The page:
We now may be on the cusp of a reversal in the huge increase in money demand. With increased confidence, the public is becoming less desirous of accumulating money balances. The growth of bank savings deposits has slowed significantly, and it is now less than the growth of incomes. People may now be desirous of decreasing their holdings of cash relative to incomes. But since cash can't disappear, the public can only accomplish a reduction in their relative holdings of money by bidding up the prices of other things. Less demand for money means a lower price for money and a higher yield on money, plus higher prices for things and eventually higher nominal incomes. That's another way of saying that a decline in money demand is likely to result in an increase in inflation—unless the Fed takes offsetting measures.



Fortunately, the Fed is already in the process of accommodating this new shift in the demand for money. They have raised nominal and real interest rates on money (though the real interest rate on bank reserves is still less than zero), and they have allowed excess bank reserves to decline from a high of $2.7 trillion to now $2.2 trillion. But these are still baby steps.

I note the recent rise in gold prices (+15% year to date) and the decline in the value of the dollar (-9% year to date). Both are symptomatic of an excess of money relative to the demand for it, and thus they could be evidence that the Fed is falling behind the inflation curve.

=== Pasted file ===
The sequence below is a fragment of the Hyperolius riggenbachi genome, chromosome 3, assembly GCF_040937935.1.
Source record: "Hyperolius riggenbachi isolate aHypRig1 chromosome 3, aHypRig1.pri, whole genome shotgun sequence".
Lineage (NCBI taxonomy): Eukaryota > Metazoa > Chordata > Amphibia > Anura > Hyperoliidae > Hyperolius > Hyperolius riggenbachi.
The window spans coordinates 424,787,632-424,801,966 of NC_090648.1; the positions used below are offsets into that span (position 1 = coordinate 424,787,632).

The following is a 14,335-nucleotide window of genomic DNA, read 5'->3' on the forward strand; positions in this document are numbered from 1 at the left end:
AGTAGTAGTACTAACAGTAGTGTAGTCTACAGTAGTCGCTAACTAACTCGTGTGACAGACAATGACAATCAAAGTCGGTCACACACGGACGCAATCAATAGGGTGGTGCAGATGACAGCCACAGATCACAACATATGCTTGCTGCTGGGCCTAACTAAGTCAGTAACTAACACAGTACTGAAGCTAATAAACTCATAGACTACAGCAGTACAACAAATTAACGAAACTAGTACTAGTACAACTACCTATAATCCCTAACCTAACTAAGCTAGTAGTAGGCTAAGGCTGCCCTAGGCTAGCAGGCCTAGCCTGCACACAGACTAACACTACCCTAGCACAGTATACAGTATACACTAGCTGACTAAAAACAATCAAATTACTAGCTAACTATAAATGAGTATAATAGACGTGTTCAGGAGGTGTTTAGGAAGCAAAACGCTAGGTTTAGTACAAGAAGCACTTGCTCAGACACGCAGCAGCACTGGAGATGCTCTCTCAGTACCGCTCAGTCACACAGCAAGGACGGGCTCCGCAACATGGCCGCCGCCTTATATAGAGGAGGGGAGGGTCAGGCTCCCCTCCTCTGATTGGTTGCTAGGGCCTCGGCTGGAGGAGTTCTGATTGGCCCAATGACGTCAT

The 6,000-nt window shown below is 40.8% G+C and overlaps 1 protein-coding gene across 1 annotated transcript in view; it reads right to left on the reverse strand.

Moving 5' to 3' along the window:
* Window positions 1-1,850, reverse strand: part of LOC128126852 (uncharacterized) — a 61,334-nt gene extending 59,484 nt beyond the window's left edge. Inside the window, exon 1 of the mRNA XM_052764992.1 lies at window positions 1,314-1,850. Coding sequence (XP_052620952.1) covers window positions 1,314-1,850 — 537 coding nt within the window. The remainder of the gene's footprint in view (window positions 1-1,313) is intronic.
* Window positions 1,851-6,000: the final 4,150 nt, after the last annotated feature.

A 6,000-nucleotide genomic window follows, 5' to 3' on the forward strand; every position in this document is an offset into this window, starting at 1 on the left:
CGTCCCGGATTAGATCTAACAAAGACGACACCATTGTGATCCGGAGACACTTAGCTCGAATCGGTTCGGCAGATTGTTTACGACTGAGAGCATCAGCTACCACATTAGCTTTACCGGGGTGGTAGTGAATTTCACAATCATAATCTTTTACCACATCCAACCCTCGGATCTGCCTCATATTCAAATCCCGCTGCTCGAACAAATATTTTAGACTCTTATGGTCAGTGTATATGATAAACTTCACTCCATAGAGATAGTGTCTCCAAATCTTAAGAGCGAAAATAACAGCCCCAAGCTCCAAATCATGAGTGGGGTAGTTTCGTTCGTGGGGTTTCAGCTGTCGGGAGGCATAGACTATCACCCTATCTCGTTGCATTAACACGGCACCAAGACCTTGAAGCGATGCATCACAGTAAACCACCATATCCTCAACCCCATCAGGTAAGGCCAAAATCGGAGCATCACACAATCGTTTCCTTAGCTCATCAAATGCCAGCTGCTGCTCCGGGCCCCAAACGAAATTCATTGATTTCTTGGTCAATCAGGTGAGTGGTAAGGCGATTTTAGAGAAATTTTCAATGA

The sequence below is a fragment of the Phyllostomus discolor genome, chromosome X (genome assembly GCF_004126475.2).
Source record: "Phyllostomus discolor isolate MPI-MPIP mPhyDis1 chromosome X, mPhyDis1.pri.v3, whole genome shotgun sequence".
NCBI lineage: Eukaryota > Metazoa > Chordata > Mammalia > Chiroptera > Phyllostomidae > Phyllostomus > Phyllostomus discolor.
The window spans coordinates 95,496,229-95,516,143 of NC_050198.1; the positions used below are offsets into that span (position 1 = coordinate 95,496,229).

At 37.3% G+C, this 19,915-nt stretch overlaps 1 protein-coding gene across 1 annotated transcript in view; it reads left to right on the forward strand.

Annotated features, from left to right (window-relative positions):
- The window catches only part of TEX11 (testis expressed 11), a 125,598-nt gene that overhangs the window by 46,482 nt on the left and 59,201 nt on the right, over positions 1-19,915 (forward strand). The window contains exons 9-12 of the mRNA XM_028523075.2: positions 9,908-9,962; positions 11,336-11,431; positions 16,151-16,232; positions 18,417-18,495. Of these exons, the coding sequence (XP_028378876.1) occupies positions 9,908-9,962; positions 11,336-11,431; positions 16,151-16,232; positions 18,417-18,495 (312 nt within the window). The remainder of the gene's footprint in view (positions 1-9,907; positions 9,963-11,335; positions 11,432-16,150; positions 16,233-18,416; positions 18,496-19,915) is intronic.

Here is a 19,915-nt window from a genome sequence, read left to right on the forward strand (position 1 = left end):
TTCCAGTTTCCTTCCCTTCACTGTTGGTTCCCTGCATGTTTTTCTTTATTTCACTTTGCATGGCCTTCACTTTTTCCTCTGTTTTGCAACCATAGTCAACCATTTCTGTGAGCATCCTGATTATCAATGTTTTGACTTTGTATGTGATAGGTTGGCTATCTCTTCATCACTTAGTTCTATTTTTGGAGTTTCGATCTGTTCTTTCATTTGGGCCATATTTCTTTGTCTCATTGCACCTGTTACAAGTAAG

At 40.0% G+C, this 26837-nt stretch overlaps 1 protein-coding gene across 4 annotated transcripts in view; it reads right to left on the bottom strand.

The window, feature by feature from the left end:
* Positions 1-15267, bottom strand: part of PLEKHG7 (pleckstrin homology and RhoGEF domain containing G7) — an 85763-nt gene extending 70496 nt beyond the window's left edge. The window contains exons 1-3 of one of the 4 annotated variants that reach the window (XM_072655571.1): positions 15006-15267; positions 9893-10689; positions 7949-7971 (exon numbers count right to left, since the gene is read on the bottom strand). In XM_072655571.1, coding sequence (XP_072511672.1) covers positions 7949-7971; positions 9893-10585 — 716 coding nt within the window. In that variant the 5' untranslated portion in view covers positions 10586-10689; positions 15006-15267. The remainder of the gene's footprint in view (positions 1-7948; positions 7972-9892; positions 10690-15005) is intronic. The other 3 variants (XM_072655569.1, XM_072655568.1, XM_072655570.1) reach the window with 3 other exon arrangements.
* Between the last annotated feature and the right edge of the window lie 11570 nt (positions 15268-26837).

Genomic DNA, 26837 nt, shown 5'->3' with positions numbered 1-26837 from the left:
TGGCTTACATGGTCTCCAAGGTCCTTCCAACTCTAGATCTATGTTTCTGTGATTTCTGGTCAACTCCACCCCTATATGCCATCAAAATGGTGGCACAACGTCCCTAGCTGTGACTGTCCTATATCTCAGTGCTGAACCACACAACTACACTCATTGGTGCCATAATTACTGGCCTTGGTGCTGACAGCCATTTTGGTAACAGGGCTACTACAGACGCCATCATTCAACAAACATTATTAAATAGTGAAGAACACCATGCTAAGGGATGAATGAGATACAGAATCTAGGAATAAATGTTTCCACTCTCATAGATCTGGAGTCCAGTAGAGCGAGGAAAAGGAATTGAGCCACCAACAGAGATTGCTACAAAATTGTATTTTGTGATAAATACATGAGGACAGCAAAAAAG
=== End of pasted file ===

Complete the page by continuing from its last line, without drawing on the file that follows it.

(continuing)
Much hangs on just how much and how fast the public's demand for money declines, and how fast and how much the Fed is able to offset that by raising interest rates and reducing excess reserves in the banking system. So far things look OK, but it certainly pays to keep an eye on these developments.

Wednesday, August 23, 2017

No looming debt crisis

Perhaps it's the relaxation induced by 12 days on my favorite Maui beach. But try as I might—and I'm spending a few hours each day keeping abreast of economic, financial and political developments—I can't get concerned. The world seems to doing OK, the U.S. economy is still growing at a moderate pace (roughly 2% or so), financial markets display few signs of distress, and there is no shortage of analysts predicting bursting bubbles and general economic and financial mayhem.